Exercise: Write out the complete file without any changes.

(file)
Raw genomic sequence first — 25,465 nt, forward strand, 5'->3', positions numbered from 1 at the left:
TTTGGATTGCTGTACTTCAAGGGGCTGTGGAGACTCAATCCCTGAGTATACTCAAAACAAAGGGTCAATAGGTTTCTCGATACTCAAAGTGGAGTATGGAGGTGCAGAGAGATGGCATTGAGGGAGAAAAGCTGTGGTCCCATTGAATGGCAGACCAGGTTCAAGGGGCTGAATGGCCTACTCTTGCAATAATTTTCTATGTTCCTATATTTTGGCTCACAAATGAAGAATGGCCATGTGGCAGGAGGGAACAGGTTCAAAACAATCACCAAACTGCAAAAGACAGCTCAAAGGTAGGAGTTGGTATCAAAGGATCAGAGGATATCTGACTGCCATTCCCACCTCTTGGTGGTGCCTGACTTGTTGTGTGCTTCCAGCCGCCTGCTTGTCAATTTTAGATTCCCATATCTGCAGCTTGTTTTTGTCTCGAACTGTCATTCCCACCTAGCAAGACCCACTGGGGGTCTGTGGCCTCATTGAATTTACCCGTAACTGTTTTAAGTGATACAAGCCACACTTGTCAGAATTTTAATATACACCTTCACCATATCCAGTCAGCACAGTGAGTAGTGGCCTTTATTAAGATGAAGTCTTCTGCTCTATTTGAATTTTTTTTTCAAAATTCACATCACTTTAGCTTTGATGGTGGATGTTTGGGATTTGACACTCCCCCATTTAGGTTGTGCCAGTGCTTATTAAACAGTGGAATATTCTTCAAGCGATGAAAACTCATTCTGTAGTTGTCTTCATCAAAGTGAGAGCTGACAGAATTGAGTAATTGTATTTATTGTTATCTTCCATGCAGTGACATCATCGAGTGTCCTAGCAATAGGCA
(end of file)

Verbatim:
Raw genomic sequence first — 25,465 nt, forward strand, 5'->3', positions numbered from 1 at the left:
TTTGGATTGCTGTACTTCAAGGGGCTGTGGAGACTCAATCCCTGAGTATACTCAAAACAAAGGGTCAATAGGTTTCTCGATACTCAAAGTGGAGTATGGAGGTGCAGAGAGATGGCATTGAGGGAGAAAAGCTGTGGTCCCATTGAATGGCAGACCAGGTTCAAGGGGCTGAATGGCCTACTCTTGCAATAATTTTCTATGTTCCTATATTTTGGCTCACAAATGAAGAATGGCCATGTGGCAGGAGGGAACAGGTTCAAAACAATCACCAAACTGCAAAAGACAGCTCAAAGGTAGGAGTTGGTATCAAAGGATCAGAGGATATCTGACTGCCATTCCCACCTCTTGGTGGTGCCTGACTTGTTGTGTGCTTCCAGCCGCCTGCTTGTCAATTTTAGATTCCCATATCTGCAGCTTGTTTTTGTCTCGAACTGTCATTCCCACCTAGCAAGACCCACTGGGGGTCTGTGGCCTCATTGAATTTACCCGTAACTGTTTTAAGTGATACAAGCCACACTTGTCAGAATTTTAATATACACCTTCACCATATCCAGTCAGCACAGTGAGTAGTGGCCTTTATTAAGATGAAGTCTTCTGCTCTATTTGAATTTTTTTTTCAAAATTCACATCACTTTAGCTTTGATGGTGGATGTTTGGGATTTGACACTCCCCCATTTAGGTTGTGCCAGTGCTTATTAAACAGTGGAATATTCTTCAAGCGATGAAAACTCATTCTGTAGTTGTCTTCATCAAAGTGAGAGCTGACAGAATTGAGTAATTGTATTTATTGTTATCTTCCATGCAGTGACATCATCGAGTGTCCTAGCAATAGGCA